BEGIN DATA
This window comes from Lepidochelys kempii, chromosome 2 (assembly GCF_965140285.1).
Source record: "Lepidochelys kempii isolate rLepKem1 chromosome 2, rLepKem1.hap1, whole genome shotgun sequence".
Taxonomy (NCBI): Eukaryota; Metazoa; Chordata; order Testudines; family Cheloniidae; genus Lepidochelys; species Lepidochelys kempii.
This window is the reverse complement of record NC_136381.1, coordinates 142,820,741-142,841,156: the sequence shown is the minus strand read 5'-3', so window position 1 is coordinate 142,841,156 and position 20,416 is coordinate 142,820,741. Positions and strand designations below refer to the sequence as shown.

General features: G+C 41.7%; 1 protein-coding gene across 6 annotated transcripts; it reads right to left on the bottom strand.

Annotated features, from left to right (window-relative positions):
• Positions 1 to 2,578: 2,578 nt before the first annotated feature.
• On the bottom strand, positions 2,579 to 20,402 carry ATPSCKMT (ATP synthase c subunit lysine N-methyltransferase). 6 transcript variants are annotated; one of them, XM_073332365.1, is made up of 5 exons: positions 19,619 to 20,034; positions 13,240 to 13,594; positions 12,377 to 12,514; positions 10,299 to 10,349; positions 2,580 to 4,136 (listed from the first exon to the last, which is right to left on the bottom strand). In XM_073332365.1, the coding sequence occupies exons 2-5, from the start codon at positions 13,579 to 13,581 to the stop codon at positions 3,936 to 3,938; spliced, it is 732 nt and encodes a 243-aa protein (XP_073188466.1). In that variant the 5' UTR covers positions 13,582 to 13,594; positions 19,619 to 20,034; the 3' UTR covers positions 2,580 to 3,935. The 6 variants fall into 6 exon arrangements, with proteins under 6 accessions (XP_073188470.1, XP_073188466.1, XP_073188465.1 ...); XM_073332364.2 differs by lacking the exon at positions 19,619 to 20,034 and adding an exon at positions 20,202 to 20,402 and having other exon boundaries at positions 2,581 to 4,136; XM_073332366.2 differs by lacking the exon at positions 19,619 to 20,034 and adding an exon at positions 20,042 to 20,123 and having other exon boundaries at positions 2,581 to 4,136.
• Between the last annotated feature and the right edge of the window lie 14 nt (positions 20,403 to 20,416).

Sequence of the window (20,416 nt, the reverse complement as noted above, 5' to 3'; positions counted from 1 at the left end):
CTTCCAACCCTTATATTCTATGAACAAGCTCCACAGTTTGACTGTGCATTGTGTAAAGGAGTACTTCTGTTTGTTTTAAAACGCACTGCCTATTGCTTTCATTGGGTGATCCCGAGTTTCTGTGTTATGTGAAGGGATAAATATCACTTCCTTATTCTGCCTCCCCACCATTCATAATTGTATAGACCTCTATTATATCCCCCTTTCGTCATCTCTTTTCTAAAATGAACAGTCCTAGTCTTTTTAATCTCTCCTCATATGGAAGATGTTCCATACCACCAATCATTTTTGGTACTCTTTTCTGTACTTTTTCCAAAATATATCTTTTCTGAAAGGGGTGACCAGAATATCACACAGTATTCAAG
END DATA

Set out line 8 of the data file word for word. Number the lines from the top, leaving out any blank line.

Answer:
• On the bottom strand, positions 2,579 to 20,402 carry ATPSCKMT (ATP synthase c subunit lysine N-methyltransferase). 6 transcript variants are annotated; one of them, XM_073332365.1, is made up of 5 exons: positions 19,619 to 20,034; positions 13,240 to 13,594; positions 12,377 to 12,514; positions 10,299 to 10,349; positions 2,580 to 4,136 (listed from the first exon to the last, which is right to left on the bottom strand). In XM_073332365.1, the coding sequence occupies exons 2-5, from the start codon at positions 13,579 to 13,581 to the stop codon at positions 3,936 to 3,938; spliced, it is 732 nt and encodes a 243-aa protein (XP_073188466.1). In that variant the 5' UTR covers positions 13,582 to 13,594; positions 19,619 to 20,034; the 3' UTR covers positions 2,580 to 3,935. The 6 variants fall into 6 exon arrangements, with proteins under 6 accessions (XP_073188470.1, XP_073188466.1, XP_073188465.1 ...); XM_073332364.2 differs by lacking the exon at positions 19,619 to 20,034 and adding an exon at positions 20,202 to 20,402 and having other exon boundaries at positions 2,581 to 4,136; XM_073332366.2 differs by lacking the exon at positions 19,619 to 20,034 and adding an exon at positions 20,042 to 20,123 and having other exon boundaries at positions 2,581 to 4,136.